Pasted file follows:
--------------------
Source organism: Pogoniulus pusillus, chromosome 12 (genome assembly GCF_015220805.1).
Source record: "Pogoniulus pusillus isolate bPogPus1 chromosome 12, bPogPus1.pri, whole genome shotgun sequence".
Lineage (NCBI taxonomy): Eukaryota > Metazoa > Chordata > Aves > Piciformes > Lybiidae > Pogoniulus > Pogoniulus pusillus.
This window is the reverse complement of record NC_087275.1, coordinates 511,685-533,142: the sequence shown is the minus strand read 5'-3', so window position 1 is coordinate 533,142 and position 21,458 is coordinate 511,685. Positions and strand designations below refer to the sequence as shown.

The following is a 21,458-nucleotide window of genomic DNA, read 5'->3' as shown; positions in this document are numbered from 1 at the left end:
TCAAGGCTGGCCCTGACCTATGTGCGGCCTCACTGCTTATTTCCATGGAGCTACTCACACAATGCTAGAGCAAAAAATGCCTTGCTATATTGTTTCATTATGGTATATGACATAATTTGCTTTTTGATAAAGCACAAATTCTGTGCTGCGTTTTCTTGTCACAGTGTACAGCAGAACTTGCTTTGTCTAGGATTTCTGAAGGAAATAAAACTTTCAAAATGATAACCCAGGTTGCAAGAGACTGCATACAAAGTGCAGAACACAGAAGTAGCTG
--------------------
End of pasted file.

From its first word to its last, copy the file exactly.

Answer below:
Source organism: Pogoniulus pusillus, chromosome 12 (genome assembly GCF_015220805.1).
Source record: "Pogoniulus pusillus isolate bPogPus1 chromosome 12, bPogPus1.pri, whole genome shotgun sequence".
Lineage (NCBI taxonomy): Eukaryota > Metazoa > Chordata > Aves > Piciformes > Lybiidae > Pogoniulus > Pogoniulus pusillus.
This window is the reverse complement of record NC_087275.1, coordinates 511,685-533,142: the sequence shown is the minus strand read 5'-3', so window position 1 is coordinate 533,142 and position 21,458 is coordinate 511,685. Positions and strand designations below refer to the sequence as shown.

The following is a 21,458-nucleotide window of genomic DNA, read 5'->3' as shown; positions in this document are numbered from 1 at the left end:
TCAAGGCTGGCCCTGACCTATGTGCGGCCTCACTGCTTATTTCCATGGAGCTACTCACACAATGCTAGAGCAAAAAATGCCTTGCTATATTGTTTCATTATGGTATATGACATAATTTGCTTTTTGATAAAGCACAAATTCTGTGCTGCGTTTTCTTGTCACAGTGTACAGCAGAACTTGCTTTGTCTAGGATTTCTGAAGGAAATAAAACTTTCAAAATGATAACCCAGGTTGCAAGAGACTGCATACAAAGTGCAGAACACAGAAGTAGCTG